The Bush administration has spawned more than its fair share of high profile conflicts in our national parks, from opening Yellowstone’s gates to fleets of snowmobiles to its approval of a creationist tract maintaining the Grand Canyon is the product of Noah’s flood. One of the more far-reaching changes in the appearance and operations of our parks is now taking place well below the public’s radar.

With little fanfare, the National Park Service is proposing to start soliciting money from both corporations and park visitors. The plan, which could take effect as early as this December, would convert the agency’s current passive posture of merely accepting donations to one of pursuing vendors, concessionaires and other interests for contributions. In return, parks would offer something called "donor recognition."

While "direct personal solicitation of park visitors" is not permitted under the new approach "unless specifically authorized," park officials could distribute "donor envelopes" in "informational materials" to visitors and speak generally to tourists about the need for contributions. In asking for money, ironically, employees would be forbidden from portraying "Congress, the (Interior) Department or their bureau as having failed to meet their responsibilities."

Pushing that fig leaf aside, this plan represents a major drive to increase corporate financial aid to our parks. To encourage large donations, the proposal substantially liberalizes donor recognition rules so that, for the first time, a corporation could:

  • Feature its park-related gift or partnership in paid media advertising. This is just one step short of ads proclaiming the ‘Official Beer of Yosemite" or the ‘Battery Powering Old Faithful";


  • Display its logo on the electronic screen and associated printed information of computerized visitor kiosks. In other words, all park educational materials may soon be brought to you by your friends at Philip-Morris or the good folks at Nabisco; and


  • Get permanent in-park tablets, plaques or other commemorative installation to celebrate the gift. While the ‘naming of features or park facilities will not be used to recognize monetary contributions," the naming of rooms in a park facility is allowed, as is dedicated boards or walls within visitor centers.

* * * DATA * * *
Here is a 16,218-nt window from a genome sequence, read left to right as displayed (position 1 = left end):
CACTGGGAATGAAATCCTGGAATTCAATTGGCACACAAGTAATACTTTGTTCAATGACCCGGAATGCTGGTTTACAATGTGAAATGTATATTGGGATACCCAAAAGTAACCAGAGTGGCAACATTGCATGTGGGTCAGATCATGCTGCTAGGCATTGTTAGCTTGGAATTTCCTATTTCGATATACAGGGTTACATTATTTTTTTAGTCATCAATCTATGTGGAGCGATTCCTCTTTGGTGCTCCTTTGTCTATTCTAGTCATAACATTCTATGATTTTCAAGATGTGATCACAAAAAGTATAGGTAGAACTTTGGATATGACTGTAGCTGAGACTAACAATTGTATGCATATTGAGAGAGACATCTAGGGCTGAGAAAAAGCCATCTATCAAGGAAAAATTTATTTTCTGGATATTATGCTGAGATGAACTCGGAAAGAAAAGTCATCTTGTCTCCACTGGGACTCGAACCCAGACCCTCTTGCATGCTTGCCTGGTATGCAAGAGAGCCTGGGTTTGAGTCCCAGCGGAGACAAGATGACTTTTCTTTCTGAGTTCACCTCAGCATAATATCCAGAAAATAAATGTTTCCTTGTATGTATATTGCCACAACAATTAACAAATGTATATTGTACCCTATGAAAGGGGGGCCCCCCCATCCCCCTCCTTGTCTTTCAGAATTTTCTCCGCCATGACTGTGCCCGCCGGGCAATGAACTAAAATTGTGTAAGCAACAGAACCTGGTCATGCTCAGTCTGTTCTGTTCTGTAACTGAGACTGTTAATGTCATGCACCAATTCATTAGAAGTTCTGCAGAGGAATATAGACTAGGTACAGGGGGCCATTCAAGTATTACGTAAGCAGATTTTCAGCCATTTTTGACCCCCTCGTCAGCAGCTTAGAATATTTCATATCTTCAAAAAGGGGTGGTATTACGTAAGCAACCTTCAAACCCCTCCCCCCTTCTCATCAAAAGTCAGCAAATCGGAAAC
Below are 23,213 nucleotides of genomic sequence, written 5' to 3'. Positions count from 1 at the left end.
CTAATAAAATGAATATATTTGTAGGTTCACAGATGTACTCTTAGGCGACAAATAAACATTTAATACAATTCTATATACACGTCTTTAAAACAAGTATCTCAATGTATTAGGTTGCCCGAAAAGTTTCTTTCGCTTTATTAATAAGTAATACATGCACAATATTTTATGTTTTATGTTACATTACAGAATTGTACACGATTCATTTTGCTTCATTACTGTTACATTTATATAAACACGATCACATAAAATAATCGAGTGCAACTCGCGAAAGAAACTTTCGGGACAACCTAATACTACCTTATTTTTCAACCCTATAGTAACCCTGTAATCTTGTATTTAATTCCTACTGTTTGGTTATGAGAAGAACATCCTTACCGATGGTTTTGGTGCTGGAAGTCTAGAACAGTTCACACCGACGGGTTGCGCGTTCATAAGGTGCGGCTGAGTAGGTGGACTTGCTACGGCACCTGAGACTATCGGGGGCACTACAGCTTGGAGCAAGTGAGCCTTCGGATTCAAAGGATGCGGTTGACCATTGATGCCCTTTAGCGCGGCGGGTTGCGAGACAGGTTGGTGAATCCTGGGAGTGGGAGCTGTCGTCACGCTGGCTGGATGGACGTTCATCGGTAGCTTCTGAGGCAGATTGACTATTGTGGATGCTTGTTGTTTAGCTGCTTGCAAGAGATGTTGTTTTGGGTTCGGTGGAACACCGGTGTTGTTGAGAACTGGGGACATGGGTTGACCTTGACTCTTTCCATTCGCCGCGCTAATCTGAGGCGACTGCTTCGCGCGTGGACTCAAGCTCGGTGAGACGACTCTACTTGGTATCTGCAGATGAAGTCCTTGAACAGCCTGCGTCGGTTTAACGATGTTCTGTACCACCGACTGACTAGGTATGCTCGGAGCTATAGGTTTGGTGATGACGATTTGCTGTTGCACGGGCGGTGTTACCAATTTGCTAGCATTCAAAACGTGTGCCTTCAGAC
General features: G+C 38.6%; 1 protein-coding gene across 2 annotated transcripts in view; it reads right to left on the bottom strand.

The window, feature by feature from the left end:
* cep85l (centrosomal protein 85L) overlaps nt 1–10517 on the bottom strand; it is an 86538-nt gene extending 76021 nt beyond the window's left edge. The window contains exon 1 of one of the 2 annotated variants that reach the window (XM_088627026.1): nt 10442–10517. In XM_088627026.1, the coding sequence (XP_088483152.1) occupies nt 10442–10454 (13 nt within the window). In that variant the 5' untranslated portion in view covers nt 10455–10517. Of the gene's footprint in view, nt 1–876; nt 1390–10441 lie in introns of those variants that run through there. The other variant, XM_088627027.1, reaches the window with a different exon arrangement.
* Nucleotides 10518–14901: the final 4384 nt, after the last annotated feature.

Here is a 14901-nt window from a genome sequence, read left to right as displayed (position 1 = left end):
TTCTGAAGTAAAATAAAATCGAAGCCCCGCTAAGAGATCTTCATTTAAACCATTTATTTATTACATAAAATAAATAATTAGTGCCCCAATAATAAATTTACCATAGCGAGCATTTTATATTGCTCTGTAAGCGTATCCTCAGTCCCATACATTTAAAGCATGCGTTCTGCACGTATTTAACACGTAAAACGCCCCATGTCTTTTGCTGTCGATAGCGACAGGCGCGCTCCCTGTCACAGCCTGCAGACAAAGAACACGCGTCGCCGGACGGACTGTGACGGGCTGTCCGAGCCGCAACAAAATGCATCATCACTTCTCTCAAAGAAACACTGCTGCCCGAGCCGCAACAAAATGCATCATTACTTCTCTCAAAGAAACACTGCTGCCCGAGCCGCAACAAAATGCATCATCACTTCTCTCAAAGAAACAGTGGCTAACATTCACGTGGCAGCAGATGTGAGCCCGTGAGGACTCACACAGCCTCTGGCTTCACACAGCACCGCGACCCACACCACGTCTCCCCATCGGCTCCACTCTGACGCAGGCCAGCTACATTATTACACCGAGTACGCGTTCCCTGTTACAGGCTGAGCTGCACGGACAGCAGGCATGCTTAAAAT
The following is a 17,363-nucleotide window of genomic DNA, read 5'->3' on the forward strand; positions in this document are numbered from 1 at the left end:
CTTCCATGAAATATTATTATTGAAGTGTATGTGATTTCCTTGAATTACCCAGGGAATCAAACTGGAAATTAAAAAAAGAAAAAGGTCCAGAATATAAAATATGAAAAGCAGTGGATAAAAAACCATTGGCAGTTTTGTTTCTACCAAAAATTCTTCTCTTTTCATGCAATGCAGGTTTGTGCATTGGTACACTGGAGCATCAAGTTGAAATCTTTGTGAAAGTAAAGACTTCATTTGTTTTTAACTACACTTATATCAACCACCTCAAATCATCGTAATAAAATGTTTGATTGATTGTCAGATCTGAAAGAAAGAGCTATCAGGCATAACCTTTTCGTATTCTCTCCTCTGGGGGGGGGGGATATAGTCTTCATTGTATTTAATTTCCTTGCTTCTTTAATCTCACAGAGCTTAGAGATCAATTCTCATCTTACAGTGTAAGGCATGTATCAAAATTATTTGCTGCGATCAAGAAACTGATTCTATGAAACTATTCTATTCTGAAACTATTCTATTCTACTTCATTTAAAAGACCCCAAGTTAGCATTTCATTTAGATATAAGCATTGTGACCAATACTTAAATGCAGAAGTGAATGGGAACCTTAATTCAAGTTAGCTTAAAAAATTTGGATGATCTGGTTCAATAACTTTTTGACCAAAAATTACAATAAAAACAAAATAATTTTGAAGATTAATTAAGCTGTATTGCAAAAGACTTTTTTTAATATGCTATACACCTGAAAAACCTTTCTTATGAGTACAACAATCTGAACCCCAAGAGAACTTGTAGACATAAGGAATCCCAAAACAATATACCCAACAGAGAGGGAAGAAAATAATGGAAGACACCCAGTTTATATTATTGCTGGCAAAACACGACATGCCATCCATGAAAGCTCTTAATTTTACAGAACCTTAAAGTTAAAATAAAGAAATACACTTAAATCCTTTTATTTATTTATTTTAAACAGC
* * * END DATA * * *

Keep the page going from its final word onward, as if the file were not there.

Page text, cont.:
This paid recognition is just a thinly disguised scheme to subject the public commons to corporate branding campaigns in which companies are not selling their product per se but are selling themselves and their images: Wal-Mart is a caring corporation because it contributes to parks, or Exxon-Mobil is a good neighbor because it pays for bald eagles to have a comfy place to nest. In this brave new world, there will be few places remaining off-limits to the Nike swoosh or McDonald’s arches.

Interior Secretary Gale Norton says she is excited about this plan and promises that corporate displays will be appropriate and tasteful. This assurance is from the person who approved a televised National Football League 2004 season kick-off extravaganza on the National Mall, featuring the unveiling of a new soda pop (Pepsi Vanilla) and scantily clad dancers bumping and grinding with the Capitol Dome and Lincoln Memorial as backdrop.

To implement commercialization, the plan transforms the park workforce from a cadre of natural resource custodians into a sales force. The 74-page plan offers a detailed how-to manual of fundraising methods. Managers are urged to be creative in finding ways to ‘meet the needs of individual donors."

Disturbingly, the plan dramatically relaxes ethics safeguards. For example, it repeals the ban against seeking or accepting gifts from park concessionaires, permit-holders and others with whom the park does business or regulates. In its place, the Park Service substitutes non-specific criteria, such as the gift ‘would not likely result in public controversy." Removing bright line prohibitions and replacing them with slippery, ‘don’t get caught" standards forces park managers to wade into ethical swamps with no flashlight.

It is inherently troublesome for any federal agency to simultaneously seek funds from the very businesses that are seeking concessions from it. In the near future, expect to see park managers caught up in the same sort of seamy contribution scandals that today entrap politicians.

Finally, it is just plain tacky to subject visitors to more pitches for money. We already pay twice for national parks, once with our taxes and again with the steadily rising visitor fees charged at the entrance gate, but now our national parks are angling for a third shot at the public’s wallet.

By legalizing this official panhandling, the plan certainly gives the National Park Service a unique opportunity. After all, what other federal agency begs for spare change?

Jeff Ruch is a contributor to Writers on the Range, a service of High Country News (hcn.org). He is the executive director of PEER, Public Employees for Environmental Ethics, in Washington, D.C.